It's perhaps no secret that large media corporations alter their photos to make models seem thinner, taller, or more beautiful. With the upcoming introduction of her book project, A Beautiful Body, however, photographer Jade Beall wants to change that mindset.

Beall's project focuses on mothers, and specifically, their bodies. The mother of a 16-month-old herself, Beall experienced firsthand the postpartum depression so many mothers slide into following an intimate, caring pregnancy. She felt un-beautiful, she says. She wanted to create an outlet for mothers who felt the same way.

Out of this desire came her book project, A Beautiful Body, which has already surpassed its kickstarter goal of $20,000. With four days remaining, contributors have already donated $46,883 — and the number is rising with each refresh of the page.

"We are facing an epidemic of women who feel unworthy of being called beautiful," Beall told the Huffington Post, describing a world in which "nearly all of us struggle to feel beautiful in our own skin."

Beall has photographed more than 50 moms so far — all black-and-white, semi-nude portraits of the women interacting with their children or accentuating the various blemishes they'd otherwise seek to conceal. Beall hopes to empower "her sisters," as she says, to encourage them to feel "authentically irreplaceable."

Beall admitted she faced feelings of self-loathing in the months following the delivery of her baby boy, Sequoia. She felt unattractive, yet she also recognized her feelings stemmed from a pressure in society to conform to traditional notions of beauty. Photoshopping, airbrushing, retouching — these were words Beall wanted to divorce from conceptions of real beauty.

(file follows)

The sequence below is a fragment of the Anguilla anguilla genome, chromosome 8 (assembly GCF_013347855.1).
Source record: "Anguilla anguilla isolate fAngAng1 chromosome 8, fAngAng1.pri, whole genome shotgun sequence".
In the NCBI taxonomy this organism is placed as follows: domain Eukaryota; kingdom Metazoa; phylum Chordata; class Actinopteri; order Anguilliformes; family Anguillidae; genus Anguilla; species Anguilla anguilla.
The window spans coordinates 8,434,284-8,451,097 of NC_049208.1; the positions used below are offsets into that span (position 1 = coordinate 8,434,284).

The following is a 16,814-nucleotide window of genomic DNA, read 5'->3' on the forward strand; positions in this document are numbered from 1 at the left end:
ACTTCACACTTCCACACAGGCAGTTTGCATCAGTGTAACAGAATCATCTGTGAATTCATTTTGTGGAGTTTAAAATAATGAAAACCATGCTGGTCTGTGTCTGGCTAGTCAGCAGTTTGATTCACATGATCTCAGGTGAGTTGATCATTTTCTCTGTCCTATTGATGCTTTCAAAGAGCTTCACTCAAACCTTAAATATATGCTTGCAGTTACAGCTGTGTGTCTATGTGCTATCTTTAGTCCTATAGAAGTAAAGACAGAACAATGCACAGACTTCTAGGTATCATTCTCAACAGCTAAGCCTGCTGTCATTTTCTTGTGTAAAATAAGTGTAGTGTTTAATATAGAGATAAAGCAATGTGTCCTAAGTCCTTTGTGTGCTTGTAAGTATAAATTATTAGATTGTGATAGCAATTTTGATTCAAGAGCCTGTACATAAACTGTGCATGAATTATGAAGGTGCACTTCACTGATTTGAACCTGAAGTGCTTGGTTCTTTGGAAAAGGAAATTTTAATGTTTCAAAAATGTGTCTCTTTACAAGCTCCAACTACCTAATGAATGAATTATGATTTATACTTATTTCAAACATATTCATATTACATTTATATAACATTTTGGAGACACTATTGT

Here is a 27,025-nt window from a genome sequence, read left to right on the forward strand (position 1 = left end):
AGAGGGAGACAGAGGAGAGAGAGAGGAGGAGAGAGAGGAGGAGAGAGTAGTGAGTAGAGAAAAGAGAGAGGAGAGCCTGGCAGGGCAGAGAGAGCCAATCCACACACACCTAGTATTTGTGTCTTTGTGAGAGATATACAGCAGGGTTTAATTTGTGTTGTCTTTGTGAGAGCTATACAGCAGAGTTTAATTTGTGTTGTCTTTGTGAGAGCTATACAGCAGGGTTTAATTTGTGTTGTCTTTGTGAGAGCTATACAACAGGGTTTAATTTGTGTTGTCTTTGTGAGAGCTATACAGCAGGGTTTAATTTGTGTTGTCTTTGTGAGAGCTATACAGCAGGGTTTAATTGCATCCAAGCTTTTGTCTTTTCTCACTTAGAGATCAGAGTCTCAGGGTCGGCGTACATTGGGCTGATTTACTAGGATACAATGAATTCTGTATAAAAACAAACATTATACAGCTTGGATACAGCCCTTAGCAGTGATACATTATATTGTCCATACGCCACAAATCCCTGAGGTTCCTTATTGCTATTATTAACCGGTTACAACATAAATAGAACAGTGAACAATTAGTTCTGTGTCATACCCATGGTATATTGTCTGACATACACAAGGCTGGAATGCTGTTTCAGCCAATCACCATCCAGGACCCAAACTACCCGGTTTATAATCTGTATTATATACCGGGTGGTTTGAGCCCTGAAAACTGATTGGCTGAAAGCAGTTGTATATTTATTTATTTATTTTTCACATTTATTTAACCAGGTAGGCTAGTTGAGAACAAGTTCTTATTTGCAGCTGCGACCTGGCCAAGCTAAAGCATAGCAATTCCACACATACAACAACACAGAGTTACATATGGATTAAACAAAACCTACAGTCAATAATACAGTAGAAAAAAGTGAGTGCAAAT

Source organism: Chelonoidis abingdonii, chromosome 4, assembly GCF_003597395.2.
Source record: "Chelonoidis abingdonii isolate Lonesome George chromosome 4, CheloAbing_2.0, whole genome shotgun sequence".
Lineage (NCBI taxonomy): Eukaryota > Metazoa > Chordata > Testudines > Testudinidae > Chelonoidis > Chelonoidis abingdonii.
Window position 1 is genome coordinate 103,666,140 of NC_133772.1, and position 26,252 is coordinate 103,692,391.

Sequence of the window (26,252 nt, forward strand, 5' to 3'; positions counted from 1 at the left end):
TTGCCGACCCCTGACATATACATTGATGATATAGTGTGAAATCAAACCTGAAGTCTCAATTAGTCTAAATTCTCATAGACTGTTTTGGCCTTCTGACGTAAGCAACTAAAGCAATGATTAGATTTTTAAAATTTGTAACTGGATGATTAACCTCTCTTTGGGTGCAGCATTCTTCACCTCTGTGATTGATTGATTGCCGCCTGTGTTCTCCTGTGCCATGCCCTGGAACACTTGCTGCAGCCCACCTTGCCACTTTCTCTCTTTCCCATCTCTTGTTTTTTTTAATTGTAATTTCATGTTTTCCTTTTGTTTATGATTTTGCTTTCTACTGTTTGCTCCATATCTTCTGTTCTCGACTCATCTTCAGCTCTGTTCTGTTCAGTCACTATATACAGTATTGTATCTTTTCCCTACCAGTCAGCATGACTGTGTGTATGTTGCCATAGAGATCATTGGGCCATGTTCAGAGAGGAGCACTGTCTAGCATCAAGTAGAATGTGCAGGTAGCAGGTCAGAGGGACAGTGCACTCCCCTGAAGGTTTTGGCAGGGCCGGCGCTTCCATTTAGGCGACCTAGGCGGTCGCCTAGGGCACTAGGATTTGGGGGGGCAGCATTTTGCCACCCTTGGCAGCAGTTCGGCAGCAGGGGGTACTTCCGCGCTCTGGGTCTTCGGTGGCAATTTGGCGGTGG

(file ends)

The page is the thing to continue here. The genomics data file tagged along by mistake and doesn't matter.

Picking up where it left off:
Calling her photography "medicinal," she sees her project as a balm for those afflicted by the same pressure she felt.

"Shaming mothers for not 'bouncing back' after childbirth can cause feelings of failure when being a mother is challenging enough, and when a big number of us have already lived a life of feeling un-beautiful prior to giving birth," she said. "My dream is to be a part of a movement of being kind to ourselves and to others and witness a generation of young people that no longer waste years of precious life on self-loathing like I have because they think they are un-beautiful."

Some 15 percent of women suffer from postpartum depression, and it can arise for a variety of reasons — whether they be physical, emotional, or based simply on the mother's lifestyle changes.

Following the birth of a child, a mother's hormones level can drop substantially, and as estrogen and progesterone levels decrease, mood swings and feelings of fatigue can also set in. Couple these factors with the added hours spent awake and the unhappiness toward all of the body's physical changes, and the woman may soon begin feeling far less excited than she had during her pregnancy.

Experts advise the family members of a new mother to be sensitive to her issues and offer support when she needs it most, either in taking care of the baby or providing emotional stability. Antidepressants and counseling are also routes the mother can consider taking.

Beall's book project, which is entirely crowd-funded, is set to be released in January 2014.

"Some of us are left very different than when the whole thing started. I wanted to inspire others - to go put your bikini on, go to the pool," Beall urged. "You too are beautiful."